Accretionary Lapilli Tuff
£1.00 – £2.74
Accretionary lapilli tuff, formed from volcanic material in the air mixing with moisture and falling on to material below, creating a birds eye feature on the rock, specimens are from Cumbria and are available in optional sizes, supplied in a card tray with an information label.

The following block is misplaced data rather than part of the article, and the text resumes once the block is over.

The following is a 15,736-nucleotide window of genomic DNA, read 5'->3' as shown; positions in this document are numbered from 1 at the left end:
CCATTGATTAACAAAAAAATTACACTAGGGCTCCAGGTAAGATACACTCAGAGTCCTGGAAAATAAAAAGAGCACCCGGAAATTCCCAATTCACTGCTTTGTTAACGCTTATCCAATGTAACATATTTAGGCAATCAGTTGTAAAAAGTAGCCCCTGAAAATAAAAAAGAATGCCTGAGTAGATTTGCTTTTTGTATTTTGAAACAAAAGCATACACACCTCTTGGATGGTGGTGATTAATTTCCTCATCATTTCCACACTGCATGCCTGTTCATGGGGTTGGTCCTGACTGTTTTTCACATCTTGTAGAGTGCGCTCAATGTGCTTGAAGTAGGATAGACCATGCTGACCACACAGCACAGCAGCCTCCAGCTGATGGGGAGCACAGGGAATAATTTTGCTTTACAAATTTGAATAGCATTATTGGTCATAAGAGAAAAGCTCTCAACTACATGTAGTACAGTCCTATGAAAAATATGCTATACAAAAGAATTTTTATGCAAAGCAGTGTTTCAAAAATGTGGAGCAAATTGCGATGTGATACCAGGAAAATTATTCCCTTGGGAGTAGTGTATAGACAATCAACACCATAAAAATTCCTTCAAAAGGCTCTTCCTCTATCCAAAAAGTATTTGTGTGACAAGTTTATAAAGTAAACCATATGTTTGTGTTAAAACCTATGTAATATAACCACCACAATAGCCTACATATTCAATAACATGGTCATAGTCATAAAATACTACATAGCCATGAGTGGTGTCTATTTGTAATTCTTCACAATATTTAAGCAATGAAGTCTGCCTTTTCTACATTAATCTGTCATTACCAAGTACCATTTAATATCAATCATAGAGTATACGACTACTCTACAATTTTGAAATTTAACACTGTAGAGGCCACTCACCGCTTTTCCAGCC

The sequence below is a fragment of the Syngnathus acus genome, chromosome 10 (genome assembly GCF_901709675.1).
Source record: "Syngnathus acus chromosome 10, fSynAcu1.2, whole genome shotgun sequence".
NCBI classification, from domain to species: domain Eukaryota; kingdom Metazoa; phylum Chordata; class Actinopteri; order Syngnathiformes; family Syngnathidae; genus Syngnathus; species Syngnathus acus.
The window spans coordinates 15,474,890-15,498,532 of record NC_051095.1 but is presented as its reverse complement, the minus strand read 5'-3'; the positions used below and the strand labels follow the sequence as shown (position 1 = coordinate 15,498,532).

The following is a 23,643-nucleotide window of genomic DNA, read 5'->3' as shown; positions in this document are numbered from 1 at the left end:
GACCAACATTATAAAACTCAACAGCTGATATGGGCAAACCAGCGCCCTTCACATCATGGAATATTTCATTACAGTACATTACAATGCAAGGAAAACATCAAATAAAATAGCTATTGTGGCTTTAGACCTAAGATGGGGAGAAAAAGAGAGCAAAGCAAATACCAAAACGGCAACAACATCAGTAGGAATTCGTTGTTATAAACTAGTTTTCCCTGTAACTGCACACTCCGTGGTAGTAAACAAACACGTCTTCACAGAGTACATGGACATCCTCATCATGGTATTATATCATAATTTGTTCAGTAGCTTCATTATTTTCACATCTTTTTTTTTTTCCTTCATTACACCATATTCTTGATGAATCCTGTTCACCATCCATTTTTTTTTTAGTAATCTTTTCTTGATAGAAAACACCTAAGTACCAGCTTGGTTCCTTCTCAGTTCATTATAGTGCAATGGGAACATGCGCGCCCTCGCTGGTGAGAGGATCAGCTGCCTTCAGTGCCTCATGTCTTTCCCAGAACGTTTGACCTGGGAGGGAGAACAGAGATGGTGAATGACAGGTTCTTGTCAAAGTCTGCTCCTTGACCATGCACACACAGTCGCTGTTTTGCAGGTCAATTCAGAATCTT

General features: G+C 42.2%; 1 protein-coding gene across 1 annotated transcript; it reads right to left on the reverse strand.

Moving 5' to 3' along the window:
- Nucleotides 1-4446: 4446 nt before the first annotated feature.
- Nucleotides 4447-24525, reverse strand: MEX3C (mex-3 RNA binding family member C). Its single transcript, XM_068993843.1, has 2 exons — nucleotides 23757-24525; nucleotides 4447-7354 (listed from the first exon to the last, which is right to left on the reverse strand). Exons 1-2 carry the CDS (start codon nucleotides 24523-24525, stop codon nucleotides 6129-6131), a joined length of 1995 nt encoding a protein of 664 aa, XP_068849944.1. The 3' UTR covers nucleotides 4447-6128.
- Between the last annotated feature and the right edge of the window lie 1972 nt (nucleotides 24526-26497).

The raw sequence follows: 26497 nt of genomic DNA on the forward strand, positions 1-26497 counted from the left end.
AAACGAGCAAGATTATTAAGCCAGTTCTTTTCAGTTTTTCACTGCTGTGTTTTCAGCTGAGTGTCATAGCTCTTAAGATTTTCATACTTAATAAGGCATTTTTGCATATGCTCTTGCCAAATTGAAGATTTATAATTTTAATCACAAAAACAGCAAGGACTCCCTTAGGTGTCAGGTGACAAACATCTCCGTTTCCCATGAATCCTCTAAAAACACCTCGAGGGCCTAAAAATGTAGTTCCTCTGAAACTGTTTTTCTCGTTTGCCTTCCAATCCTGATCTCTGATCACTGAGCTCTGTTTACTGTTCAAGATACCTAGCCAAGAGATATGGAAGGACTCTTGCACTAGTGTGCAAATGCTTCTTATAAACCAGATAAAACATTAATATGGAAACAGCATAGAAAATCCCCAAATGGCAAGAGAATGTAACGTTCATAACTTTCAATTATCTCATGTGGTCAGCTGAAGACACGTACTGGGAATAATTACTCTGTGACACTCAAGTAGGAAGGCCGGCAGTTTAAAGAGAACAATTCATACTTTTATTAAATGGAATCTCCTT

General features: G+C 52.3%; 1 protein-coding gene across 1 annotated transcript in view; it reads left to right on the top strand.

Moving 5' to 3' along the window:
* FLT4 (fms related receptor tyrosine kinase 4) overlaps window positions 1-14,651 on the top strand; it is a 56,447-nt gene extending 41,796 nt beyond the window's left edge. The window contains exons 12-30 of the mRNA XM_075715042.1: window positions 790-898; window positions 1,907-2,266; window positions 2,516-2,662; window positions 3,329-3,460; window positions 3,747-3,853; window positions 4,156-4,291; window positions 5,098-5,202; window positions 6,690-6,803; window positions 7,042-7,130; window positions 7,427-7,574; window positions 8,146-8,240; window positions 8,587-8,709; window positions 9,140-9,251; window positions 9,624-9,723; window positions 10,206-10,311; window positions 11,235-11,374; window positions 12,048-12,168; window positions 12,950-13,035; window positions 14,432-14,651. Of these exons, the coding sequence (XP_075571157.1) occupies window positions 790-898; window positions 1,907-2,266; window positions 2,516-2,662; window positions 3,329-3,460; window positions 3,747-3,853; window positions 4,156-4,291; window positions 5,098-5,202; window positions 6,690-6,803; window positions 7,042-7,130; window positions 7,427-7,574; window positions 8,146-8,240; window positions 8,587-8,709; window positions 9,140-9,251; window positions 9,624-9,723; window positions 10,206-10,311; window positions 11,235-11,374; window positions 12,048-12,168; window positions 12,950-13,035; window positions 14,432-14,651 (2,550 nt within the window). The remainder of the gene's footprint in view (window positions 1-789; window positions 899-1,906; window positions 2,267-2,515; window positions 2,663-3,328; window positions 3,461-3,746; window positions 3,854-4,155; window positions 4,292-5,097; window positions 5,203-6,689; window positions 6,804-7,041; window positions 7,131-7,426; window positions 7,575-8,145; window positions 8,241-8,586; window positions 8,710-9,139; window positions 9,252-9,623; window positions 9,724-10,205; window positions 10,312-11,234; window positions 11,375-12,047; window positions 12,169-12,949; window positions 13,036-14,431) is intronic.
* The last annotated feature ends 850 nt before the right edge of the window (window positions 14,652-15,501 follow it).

Lapilli tuff is an pyroclastic igneous rock which is often formed when material produced by the volcanic activity falls out of the air, although it can also be used to describe similar material which has been ejected and falls from the air during meteorite impacts as well, it is seen as more of a size distinction, with material between 2 - 64 mm being being lapilli, anything less is referred to as ash and anything greater volcanic bombs or blocks. These particular specimens how ever also exhibit an accretionary feature which is sometimes known as 'birds eyes'. They appear as numerous elongated glassy dots on the surface of the specimens and are formed when volcanic particles in an ash cloud mix with moisture in the air which eventually form a sort of hailstone, composed mostly of ash and volcanic material, held together by moisture. As the particles get heavier, they fall downward onto the material below, creating a dotted feature on the rock. These rock specimens come from Longsleddle, Cumbria and are supplied in various sizes which you can choose from, and will come in a card tray with an information label.